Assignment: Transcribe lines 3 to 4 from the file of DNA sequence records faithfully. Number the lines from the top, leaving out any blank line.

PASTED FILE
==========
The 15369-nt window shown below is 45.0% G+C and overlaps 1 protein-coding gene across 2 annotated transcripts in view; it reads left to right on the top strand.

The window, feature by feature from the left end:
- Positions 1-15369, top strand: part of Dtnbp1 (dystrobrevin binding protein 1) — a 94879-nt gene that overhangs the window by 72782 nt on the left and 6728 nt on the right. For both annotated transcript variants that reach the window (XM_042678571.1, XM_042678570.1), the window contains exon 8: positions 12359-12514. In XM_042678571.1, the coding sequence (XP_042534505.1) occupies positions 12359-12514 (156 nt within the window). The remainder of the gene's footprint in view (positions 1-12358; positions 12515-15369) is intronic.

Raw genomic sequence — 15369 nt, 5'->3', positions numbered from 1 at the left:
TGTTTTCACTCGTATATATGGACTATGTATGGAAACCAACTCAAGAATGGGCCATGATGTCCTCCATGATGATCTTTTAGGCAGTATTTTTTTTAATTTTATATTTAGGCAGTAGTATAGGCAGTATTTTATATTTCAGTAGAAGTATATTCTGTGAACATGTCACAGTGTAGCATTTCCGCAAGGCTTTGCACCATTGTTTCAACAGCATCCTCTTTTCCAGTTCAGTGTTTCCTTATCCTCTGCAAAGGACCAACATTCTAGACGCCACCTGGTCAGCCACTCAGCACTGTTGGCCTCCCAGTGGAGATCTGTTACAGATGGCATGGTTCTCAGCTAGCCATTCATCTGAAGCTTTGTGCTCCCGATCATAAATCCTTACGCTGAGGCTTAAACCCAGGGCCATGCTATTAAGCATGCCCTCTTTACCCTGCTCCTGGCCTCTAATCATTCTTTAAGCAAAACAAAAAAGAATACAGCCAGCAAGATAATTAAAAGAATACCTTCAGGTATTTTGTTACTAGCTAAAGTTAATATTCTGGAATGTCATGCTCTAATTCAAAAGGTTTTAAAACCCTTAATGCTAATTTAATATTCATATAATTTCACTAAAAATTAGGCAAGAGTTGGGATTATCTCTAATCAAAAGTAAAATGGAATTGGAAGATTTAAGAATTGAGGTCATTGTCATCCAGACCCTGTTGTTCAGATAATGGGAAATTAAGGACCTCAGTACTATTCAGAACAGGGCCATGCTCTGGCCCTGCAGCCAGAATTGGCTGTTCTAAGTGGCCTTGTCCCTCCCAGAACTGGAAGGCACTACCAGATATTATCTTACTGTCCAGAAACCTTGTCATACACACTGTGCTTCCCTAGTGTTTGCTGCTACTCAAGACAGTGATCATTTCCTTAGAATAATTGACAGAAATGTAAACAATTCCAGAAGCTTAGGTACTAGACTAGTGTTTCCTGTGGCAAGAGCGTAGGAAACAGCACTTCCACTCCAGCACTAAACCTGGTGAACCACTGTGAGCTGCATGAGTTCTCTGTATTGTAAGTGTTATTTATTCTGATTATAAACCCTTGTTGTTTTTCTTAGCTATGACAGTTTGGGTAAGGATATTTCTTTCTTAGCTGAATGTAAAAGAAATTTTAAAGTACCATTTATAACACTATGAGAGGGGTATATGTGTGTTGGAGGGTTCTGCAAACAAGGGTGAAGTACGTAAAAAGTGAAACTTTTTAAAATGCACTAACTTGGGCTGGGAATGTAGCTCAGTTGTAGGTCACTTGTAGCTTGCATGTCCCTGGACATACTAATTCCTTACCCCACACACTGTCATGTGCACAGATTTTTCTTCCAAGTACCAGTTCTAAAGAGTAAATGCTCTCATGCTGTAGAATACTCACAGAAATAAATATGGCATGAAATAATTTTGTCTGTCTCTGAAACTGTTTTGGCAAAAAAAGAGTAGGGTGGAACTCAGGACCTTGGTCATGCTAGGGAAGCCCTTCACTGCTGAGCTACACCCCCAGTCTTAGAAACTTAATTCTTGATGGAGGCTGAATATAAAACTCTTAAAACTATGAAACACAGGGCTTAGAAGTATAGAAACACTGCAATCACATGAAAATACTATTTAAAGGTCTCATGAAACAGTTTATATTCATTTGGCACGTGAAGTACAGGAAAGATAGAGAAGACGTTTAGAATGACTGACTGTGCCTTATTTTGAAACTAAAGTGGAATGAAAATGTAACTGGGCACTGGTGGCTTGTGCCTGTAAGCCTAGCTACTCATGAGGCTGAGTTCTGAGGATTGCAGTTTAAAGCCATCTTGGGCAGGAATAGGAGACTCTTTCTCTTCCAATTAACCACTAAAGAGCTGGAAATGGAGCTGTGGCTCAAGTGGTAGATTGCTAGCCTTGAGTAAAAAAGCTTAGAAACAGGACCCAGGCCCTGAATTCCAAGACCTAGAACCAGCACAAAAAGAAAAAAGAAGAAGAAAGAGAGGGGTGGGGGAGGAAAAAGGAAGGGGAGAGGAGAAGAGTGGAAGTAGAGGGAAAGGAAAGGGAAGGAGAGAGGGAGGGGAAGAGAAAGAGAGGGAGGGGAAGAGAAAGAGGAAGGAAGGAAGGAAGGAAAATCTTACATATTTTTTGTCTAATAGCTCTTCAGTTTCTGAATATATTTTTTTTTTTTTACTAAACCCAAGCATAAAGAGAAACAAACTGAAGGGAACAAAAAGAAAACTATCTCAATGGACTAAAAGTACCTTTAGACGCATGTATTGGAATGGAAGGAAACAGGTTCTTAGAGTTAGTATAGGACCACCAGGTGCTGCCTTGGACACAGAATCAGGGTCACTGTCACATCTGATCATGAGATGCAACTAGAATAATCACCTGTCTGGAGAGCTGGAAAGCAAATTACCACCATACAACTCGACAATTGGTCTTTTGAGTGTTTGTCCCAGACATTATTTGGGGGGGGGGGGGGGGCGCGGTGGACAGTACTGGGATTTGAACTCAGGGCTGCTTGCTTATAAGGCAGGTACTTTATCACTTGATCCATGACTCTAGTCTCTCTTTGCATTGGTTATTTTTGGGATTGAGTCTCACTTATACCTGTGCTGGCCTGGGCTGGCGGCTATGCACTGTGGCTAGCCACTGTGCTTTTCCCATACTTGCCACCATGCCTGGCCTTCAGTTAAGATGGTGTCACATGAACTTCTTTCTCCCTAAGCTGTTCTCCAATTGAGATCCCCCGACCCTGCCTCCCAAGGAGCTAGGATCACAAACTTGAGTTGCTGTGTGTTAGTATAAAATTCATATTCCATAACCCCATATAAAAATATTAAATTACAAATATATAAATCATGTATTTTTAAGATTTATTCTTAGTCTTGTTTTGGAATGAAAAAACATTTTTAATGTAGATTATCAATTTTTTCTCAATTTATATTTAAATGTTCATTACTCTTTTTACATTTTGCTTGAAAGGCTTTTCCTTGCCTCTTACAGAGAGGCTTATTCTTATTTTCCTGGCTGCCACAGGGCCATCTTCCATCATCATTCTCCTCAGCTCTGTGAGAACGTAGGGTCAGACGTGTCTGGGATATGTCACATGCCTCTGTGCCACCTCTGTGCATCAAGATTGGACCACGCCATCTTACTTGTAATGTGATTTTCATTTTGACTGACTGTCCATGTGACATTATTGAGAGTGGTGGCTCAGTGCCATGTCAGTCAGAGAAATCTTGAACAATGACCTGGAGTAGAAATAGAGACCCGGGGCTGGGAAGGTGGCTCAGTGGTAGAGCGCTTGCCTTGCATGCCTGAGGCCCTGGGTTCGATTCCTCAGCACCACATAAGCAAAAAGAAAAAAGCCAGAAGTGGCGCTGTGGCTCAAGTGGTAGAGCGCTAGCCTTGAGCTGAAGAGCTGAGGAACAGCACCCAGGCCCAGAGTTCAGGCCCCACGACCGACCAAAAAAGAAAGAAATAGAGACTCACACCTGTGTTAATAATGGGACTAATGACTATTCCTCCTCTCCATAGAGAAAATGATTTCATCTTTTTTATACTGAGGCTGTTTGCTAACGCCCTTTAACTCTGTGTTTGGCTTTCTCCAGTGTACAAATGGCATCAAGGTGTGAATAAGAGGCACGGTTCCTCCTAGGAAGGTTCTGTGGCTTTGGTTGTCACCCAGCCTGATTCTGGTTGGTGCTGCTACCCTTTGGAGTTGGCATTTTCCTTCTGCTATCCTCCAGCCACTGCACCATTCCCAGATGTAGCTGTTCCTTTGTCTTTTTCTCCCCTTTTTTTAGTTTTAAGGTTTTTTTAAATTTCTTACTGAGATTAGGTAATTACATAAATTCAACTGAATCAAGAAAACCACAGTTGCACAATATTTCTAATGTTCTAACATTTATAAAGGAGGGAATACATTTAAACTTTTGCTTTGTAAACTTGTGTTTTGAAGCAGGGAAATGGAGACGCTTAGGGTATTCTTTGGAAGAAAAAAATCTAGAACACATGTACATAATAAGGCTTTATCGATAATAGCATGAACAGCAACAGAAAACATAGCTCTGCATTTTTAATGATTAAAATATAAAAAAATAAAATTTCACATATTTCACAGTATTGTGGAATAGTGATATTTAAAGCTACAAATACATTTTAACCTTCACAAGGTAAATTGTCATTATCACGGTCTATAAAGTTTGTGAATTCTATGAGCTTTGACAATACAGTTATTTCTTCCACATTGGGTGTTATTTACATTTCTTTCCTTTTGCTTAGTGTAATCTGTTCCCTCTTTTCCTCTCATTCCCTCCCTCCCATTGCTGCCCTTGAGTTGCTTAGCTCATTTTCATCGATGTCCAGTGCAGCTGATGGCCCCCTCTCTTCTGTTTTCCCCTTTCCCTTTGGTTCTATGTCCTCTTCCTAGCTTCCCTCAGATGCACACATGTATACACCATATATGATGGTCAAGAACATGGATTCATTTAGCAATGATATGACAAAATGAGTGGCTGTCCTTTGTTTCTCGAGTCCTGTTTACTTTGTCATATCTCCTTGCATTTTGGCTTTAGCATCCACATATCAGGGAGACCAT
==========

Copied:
- Positions 1-15369, top strand: part of Dtnbp1 (dystrobrevin binding protein 1) — a 94879-nt gene that overhangs the window by 72782 nt on the left and 6728 nt on the right. For both annotated transcript variants that reach the window (XM_042678571.1, XM_042678570.1), the window contains exon 8: positions 12359-12514. In XM_042678571.1, the coding sequence (XP_042534505.1) occupies positions 12359-12514 (156 nt within the window). The remainder of the gene's footprint in view (positions 1-12358; positions 12515-15369) is intronic.

Raw genomic sequence — 15369 nt, 5'->3', positions numbered from 1 at the left: